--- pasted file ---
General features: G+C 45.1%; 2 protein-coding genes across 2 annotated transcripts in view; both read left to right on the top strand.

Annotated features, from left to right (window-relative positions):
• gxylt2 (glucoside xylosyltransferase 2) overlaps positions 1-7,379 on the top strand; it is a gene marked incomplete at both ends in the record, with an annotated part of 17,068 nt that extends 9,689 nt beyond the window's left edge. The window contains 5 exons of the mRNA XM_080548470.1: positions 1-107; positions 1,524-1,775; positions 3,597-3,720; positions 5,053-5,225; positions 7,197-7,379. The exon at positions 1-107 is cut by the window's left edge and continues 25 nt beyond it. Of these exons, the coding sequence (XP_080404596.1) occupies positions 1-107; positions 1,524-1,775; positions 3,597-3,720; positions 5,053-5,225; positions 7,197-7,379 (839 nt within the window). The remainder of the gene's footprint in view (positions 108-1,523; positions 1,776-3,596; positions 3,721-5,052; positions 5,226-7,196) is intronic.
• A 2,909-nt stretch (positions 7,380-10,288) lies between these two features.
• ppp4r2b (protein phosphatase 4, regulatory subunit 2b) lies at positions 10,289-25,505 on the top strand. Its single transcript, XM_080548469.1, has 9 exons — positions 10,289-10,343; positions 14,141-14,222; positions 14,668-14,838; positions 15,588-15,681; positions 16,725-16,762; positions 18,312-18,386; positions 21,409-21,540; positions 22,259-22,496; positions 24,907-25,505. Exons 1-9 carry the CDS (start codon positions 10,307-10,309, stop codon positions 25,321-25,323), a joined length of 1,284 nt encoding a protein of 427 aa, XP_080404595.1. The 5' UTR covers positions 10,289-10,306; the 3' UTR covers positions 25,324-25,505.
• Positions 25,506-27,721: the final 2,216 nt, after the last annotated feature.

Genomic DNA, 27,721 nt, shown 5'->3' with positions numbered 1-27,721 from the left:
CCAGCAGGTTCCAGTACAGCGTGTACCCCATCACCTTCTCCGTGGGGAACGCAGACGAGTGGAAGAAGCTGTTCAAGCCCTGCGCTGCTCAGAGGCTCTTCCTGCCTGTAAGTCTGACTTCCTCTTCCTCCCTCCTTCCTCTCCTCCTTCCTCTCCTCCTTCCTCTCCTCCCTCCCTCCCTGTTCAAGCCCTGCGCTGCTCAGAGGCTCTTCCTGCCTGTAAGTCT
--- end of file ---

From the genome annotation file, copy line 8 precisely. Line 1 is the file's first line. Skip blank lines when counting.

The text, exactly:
CCAGCAGGTTCCAGTACAGCGTGTACCCCATCACCTTCTCCGTGGGGAACGCAGACGAGTGGAAGAAGCTGTTCAAGCCCTGCGCTGCTCAGAGGCTCTTCCTGCCTGTAAGTCTGACTTCCTCTTCCTCCCTCCTTCCTCTCCTCCTTCCTCTCCTCCTTCCTCTCCTCCCTCCCTCCCTGTTCAAGCCCTGCGCTGCTCAGAGGCTCTTCCTGCCTGTAAGTCT